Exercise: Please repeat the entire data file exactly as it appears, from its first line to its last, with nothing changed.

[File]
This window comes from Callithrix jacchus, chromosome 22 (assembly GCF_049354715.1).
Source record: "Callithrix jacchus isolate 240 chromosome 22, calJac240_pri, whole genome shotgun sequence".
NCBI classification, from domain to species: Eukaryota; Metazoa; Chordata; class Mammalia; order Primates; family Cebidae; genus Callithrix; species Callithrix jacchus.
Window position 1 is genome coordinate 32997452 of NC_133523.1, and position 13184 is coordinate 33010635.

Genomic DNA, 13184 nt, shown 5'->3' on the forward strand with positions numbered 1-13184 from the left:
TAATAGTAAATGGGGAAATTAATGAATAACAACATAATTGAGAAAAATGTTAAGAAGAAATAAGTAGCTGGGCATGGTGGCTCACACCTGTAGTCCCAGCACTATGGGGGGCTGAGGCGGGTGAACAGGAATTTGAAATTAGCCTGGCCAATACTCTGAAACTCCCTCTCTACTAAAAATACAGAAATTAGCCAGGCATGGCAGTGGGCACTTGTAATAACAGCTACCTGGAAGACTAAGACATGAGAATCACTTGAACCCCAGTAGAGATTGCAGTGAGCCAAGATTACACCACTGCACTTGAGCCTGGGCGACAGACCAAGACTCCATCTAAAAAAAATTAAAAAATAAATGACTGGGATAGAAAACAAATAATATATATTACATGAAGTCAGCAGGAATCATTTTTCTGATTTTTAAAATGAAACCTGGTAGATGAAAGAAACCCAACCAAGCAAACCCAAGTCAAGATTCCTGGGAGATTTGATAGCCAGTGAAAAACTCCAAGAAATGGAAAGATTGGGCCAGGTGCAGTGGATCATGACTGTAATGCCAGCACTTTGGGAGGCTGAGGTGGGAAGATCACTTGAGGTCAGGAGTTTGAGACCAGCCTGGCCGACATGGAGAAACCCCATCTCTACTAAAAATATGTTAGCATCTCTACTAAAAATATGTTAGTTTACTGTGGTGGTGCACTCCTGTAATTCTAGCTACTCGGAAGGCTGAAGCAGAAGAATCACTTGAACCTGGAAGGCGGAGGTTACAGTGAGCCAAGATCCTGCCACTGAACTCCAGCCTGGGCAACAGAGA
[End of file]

This window comes from Callithrix jacchus, chromosome 22 (assembly GCF_049354715.1).
Source record: "Callithrix jacchus isolate 240 chromosome 22, calJac240_pri, whole genome shotgun sequence".
NCBI classification, from domain to species: Eukaryota; Metazoa; Chordata; class Mammalia; order Primates; family Cebidae; genus Callithrix; species Callithrix jacchus.
Window position 1 is genome coordinate 32997452 of NC_133523.1, and position 13184 is coordinate 33010635.

Genomic DNA, 13184 nt, shown 5'->3' on the forward strand with positions numbered 1-13184 from the left:
TAATAGTAAATGGGGAAATTAATGAATAACAACATAATTGAGAAAAATGTTAAGAAGAAATAAGTAGCTGGGCATGGTGGCTCACACCTGTAGTCCCAGCACTATGGGGGGCTGAGGCGGGTGAACAGGAATTTGAAATTAGCCTGGCCAATACTCTGAAACTCCCTCTCTACTAAAAATACAGAAATTAGCCAGGCATGGCAGTGGGCACTTGTAATAACAGCTACCTGGAAGACTAAGACATGAGAATCACTTGAACCCCAGTAGAGATTGCAGTGAGCCAAGATTACACCACTGCACTTGAGCCTGGGCGACAGACCAAGACTCCATCTAAAAAAAATTAAAAAATAAATGACTGGGATAGAAAACAAATAATATATATTACATGAAGTCAGCAGGAATCATTTTTCTGATTTTTAAAATGAAACCTGGTAGATGAAAGAAACCCAACCAAGCAAACCCAAGTCAAGATTCCTGGGAGATTTGATAGCCAGTGAAAAACTCCAAGAAATGGAAAGATTGGGCCAGGTGCAGTGGATCATGACTGTAATGCCAGCACTTTGGGAGGCTGAGGTGGGAAGATCACTTGAGGTCAGGAGTTTGAGACCAGCCTGGCCGACATGGAGAAACCCCATCTCTACTAAAAATATGTTAGCATCTCTACTAAAAATATGTTAGTTTACTGTGGTGGTGCACTCCTGTAATTCTAGCTACTCGGAAGGCTGAAGCAGAAGAATCACTTGAACCTGGAAGGCGGAGGTTACAGTGAGCCAAGATCCTGCCACTGAACTCCAGCCTGGGCAACAGAGA